new-storeThere’s a lot of money to be made in this video game business, or so we hear. So when the question comes up of why a next-generation console is not backwards compatible through all previous generations, we tend to have the same answer: money.

Imagine the value Microsoft could plop down on its next-generation Xbox if they come out and say that the console will play Xbox 360 games as well as original Xbox games without any sort of patch, additional purchase, or other requirement. It would instantly boost the playability of their new console, early adopters might be more willing to flock to it because they don’t have to buy a new game right away, and it keeps people in the Xbox ecosystem.

But despite the potential uptick in console sales, Microsoft would likely lose millions of dollars as a result. Sony and Nintendo, who each have console histories much longer than Microsoft’s, could stand to lose even more.

Nostalgia sells. And when nostalgia doesn’t sell, console manufacturers put it on sale anyway. Publishers lobby for consoles not to be backward compatible because they know that people who love their games will gladly pay for them again, putting more money in the developer, publisher, and console manufacturers’ pockets.

Nintendo-Wii-U-Virtual-Console-Game-Prices-Nintendo-DirectSure, there are growing pains with each new console, and for the most part, consoles are backwards compatible by one generation. In fact, every console since the disc-based Nintendo ones have been backwards compatible one level, and Sony and Microsoft have also kept up that tradition.

Going into the next-generation, however, Sony has stated that the PlayStation 4 will not play PlayStation 3 titles (in the traditional sense, at least), and rumours about the next-generation Xbox are pointing to something similar for Microsoft. Why are they doing this?

Well, Sony actually cut off PlayStation 2 compatibility in the PS3 about a year into the console’s lifecycle. It was too expensive, they said, to build the emulation hardware needed to run PS2 games into the console. Then, with a bit of work, they released tons of PlayStation 2 games on the PlayStation Store after a bit of work to get them running natively on the PS3 hardware.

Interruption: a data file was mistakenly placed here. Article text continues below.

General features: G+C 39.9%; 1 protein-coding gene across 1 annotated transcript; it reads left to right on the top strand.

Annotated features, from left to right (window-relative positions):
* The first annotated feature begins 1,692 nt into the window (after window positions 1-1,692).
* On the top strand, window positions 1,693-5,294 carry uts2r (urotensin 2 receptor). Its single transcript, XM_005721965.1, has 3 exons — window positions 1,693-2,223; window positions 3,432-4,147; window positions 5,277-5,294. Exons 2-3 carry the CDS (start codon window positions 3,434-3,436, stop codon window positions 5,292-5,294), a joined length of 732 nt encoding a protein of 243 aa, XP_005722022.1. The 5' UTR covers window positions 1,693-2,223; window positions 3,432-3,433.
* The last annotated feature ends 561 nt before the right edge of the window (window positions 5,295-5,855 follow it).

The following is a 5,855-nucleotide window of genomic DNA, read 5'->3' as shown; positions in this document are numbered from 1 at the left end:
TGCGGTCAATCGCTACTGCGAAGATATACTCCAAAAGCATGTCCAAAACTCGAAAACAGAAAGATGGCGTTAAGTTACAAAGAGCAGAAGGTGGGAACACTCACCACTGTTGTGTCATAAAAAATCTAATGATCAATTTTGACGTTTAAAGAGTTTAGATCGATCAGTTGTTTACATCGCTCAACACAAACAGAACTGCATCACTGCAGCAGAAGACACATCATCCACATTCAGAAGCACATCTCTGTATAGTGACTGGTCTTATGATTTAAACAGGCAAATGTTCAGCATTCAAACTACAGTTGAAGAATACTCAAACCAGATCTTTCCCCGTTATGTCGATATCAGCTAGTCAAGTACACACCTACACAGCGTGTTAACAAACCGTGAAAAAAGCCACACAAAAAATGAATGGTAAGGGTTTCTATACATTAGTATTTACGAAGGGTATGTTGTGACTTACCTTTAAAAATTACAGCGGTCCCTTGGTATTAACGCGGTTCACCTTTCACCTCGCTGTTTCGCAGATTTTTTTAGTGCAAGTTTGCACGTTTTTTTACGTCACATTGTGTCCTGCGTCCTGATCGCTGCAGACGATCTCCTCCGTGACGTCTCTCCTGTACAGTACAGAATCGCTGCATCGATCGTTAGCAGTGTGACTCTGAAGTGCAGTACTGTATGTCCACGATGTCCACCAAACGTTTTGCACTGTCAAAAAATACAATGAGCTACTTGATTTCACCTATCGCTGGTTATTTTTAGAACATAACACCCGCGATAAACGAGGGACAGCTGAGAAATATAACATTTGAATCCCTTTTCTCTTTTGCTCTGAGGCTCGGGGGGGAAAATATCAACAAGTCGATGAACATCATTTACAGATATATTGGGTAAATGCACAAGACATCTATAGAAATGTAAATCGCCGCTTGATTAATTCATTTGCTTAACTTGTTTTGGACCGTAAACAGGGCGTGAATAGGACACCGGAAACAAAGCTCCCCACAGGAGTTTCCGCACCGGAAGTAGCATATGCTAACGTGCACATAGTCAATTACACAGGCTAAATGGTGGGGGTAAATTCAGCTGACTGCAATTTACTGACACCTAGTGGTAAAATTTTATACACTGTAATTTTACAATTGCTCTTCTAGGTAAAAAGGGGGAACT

It’s an interesting point that we’ve come to with Nintendo that they continue to release new versions of their Virtual Console for each system, keeping each one completely separate, and forcing someone to buy the games they’ve bought over and over and over again. And we do it because we’re suckers. And we love Mario.

xboxlivelogoMicrosoft, however, has only been at this once. They said from the beginning that the Xbox 360 would be backwards compatible with most games, and for the most part, the Xbox 360 works flawlessly to render original Xbox titles. But will Microsoft blaze a new trail and allow Xbox and Xbox 360 games to be played on its upcoming console? Even with emulation, the raw power of the next generation console will be able to run Xbox and Xbox 360 titles without a hiccup, right?

We’ll have to wait and see, but don’t hold your breath. It is a very real possibility that Microsoft follows Sony’s path and releases their console without any sort of backwards compatibility. They could, of course, hedge their bets by enabling backwards compatibility as well as making older games available online.

What do you think about backwards compatibility? Should it be enabled or is it okay to charge for games you may already have? Does that keep developers in business or is it just a cash grab? Sign off in the comments below and on Twitter and Facebook!

About The Author

Christopher Kalanderopoulos founded Eggplante in 2009 to cover one event in Los Angeles. It never occurred to him that it would make him the Editor of an online magazine for the next decade. He spends most of his time gaming, backing cool Kickstarter projects, and hanging out with his wicked cool nieces and nephews.

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